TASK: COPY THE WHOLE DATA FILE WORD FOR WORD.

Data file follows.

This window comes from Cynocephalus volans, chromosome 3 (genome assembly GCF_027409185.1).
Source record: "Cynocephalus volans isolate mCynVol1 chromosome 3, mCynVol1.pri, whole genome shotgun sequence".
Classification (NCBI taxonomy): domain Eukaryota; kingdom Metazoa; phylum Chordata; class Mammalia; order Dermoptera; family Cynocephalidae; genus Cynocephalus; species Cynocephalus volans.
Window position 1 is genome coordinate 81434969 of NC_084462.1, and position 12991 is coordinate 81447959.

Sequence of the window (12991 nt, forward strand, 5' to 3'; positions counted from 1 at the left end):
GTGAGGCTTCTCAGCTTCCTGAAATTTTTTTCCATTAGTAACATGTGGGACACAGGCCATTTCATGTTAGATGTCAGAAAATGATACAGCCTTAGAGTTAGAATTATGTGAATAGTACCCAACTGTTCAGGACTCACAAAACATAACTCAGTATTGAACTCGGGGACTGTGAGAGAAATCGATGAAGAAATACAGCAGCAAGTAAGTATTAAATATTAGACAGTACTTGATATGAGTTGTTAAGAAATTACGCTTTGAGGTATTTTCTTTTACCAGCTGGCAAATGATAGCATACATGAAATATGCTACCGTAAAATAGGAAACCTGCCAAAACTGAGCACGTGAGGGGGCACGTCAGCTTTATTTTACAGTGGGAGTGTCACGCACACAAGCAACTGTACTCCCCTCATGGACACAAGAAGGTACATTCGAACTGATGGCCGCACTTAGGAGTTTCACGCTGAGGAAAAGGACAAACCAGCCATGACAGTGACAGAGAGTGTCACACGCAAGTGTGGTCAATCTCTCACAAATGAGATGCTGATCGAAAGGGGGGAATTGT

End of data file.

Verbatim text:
This window comes from Cynocephalus volans, chromosome 3 (genome assembly GCF_027409185.1).
Source record: "Cynocephalus volans isolate mCynVol1 chromosome 3, mCynVol1.pri, whole genome shotgun sequence".
Classification (NCBI taxonomy): domain Eukaryota; kingdom Metazoa; phylum Chordata; class Mammalia; order Dermoptera; family Cynocephalidae; genus Cynocephalus; species Cynocephalus volans.
Window position 1 is genome coordinate 81434969 of NC_084462.1, and position 12991 is coordinate 81447959.

Sequence of the window (12991 nt, forward strand, 5' to 3'; positions counted from 1 at the left end):
GTGAGGCTTCTCAGCTTCCTGAAATTTTTTTCCATTAGTAACATGTGGGACACAGGCCATTTCATGTTAGATGTCAGAAAATGATACAGCCTTAGAGTTAGAATTATGTGAATAGTACCCAACTGTTCAGGACTCACAAAACATAACTCAGTATTGAACTCGGGGACTGTGAGAGAAATCGATGAAGAAATACAGCAGCAAGTAAGTATTAAATATTAGACAGTACTTGATATGAGTTGTTAAGAAATTACGCTTTGAGGTATTTTCTTTTACCAGCTGGCAAATGATAGCATACATGAAATATGCTACCGTAAAATAGGAAACCTGCCAAAACTGAGCACGTGAGGGGGCACGTCAGCTTTATTTTACAGTGGGAGTGTCACGCACACAAGCAACTGTACTCCCCTCATGGACACAAGAAGGTACATTCGAACTGATGGCCGCACTTAGGAGTTTCACGCTGAGGAAAAGGACAAACCAGCCATGACAGTGACAGAGAGTGTCACACGCAAGTGTGGTCAATCTCTCACAAATGAGATGCTGATCGAAAGGGGGGAATTGT